Peoria, Ill. (WMBD) — La Niña continues and it appears we’ll be in for a rare triple dip La Niña this winter, something that’s happened only two other times since El Niño Southern Oscillation records began in 1950 (1975-76 and 2000-01). While it’s not the only big player, the impacts of the El Niño Southern Oscillation have the greatest impacts on weather during Northern Hemisphere winters, so forecasters often pay attention to it.

What is the El Niño Southern Oscillation (ENSO)?

ENSO consist of three phases, El Niño (positive phase), Neutral, and La Niña (negative phase). Each phase is determined by sea surface temperatures and how they compare to the long term average along with stronger atmospheric circulations over the equatorial Pacific. We are considered to be in a La Niña when sea-surface temperatures (SST) in the east-central Pacific, a region called Niño-3.4, is at least 0.5 °C cooler than the long term average. In July, Niño 3.4 was 0.7 °C cooler than average.

Based on data from NOAA we have been in La Niña in 21 of the last 24 months as we experienced a double-dip La Niña last winter. This chart from NOAA shows the history of SST anomalies over the past two years (purple line) and the three year plots of every double dip La Niña since 1950 (gray lines). Only two of those La Niñas dipped for a third straight winter.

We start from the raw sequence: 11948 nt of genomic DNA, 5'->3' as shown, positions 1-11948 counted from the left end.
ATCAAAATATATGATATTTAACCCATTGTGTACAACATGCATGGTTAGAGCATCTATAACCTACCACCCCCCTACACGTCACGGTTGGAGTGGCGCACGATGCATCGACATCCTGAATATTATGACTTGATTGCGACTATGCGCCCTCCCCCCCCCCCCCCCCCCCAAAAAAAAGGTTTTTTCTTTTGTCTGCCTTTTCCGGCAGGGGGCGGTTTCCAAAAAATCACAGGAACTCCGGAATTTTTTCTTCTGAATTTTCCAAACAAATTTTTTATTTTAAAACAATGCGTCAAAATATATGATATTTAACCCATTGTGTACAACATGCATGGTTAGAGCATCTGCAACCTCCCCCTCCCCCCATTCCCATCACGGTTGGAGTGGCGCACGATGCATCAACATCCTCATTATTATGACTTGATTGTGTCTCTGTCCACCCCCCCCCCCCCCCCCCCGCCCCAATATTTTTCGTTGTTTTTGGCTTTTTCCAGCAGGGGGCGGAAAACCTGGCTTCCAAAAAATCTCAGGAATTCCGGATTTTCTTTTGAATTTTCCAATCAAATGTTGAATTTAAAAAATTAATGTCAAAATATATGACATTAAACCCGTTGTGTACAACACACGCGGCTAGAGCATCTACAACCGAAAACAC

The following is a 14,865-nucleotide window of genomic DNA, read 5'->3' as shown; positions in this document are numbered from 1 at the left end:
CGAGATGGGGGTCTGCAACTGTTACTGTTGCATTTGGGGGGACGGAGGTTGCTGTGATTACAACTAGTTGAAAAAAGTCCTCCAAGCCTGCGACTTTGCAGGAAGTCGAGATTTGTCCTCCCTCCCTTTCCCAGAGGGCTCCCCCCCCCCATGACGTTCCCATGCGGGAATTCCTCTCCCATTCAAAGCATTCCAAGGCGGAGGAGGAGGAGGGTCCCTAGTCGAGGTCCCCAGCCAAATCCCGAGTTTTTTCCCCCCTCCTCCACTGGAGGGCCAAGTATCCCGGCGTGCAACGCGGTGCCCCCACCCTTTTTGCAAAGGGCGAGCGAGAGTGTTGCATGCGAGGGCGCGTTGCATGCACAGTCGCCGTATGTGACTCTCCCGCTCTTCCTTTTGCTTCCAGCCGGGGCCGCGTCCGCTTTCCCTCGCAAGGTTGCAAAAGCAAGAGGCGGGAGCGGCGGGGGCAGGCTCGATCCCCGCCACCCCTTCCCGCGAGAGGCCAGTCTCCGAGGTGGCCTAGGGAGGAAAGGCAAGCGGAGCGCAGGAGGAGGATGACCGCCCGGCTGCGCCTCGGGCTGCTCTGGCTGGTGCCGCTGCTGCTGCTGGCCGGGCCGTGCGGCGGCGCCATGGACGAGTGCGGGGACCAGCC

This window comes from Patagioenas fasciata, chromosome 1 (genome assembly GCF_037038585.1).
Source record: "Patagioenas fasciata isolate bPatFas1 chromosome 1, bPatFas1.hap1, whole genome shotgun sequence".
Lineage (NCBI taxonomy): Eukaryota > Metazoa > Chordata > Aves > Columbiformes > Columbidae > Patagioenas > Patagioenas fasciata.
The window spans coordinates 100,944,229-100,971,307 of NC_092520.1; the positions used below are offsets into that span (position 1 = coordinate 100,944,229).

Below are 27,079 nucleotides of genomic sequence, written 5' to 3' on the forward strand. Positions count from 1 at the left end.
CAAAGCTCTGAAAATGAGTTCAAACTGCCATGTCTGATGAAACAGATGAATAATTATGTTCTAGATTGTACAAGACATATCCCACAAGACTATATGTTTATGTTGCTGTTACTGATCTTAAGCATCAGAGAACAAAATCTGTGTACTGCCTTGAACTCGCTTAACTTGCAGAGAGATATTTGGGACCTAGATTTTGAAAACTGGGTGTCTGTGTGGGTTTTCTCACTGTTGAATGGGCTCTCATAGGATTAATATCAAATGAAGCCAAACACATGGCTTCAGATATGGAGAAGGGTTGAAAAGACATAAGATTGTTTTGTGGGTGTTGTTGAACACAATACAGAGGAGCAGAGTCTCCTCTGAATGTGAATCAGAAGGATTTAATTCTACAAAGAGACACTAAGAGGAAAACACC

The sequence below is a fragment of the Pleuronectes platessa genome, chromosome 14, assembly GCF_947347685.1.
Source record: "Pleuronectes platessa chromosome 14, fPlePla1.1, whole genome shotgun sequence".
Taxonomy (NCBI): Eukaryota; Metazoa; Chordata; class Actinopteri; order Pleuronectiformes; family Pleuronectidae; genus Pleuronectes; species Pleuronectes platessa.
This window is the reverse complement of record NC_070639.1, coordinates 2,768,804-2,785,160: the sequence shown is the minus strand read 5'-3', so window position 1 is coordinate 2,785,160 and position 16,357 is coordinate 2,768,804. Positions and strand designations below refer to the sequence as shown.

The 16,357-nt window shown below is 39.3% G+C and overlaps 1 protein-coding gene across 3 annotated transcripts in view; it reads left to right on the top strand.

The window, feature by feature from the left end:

Source: NOAA

How long will La Niña stick around?

While SSTs have show some warming in the past few months, wind patterns across the equatorial Pacific will allow colder water sitting several hundred feet beneath the surface to rise, likely sending SSTs back down for the upcoming fall and winter. The latest model data and forecasts from the Climate Prediction Center show that La Niña is likely continue through the winter season (December through February). By early Spring, forecasters give even chances (47%) either La Niña or a neutral phase of ENSO with Neutral conditions favored by the start of summer 2023.

What does La Niña mean for Illinois?

Sea Surface Temperatures across the equatorial Pacific ultimately influence the strength and positions of the jet stream in the Northern Hemisphere, and specifically impact North America. La Niña patterns result in variable polar and pacific jet streams which typically bring cooler and wetter conditions to the northwest U.S and warmer and drier conditions to the southern U.S.

In Illinois, La Niña has historically resulted in warmer and drier summers with fall turning cooler and wetter, at least in the northern part of the state. By winter, La Niña typically resulted in warmer and wetter than average conditions along with above average snowfall and more winter storms. It’s also worth noting that in recent years we’ve seen some pretty big severe weather events as we head into the cold season. Its not clear if this is actually tied to La Niña but its an interesting trend.

However, it’s important to understand that La Niñas tend to be highly variable and can vary significantly from one La Niña winter to the next. Differences in strength and interactions with other teleconnections such as the Arctic Oscillation, North Atlantic Oscillation and Eastern Pacific Oscillations often determine how our winter seasons pan out.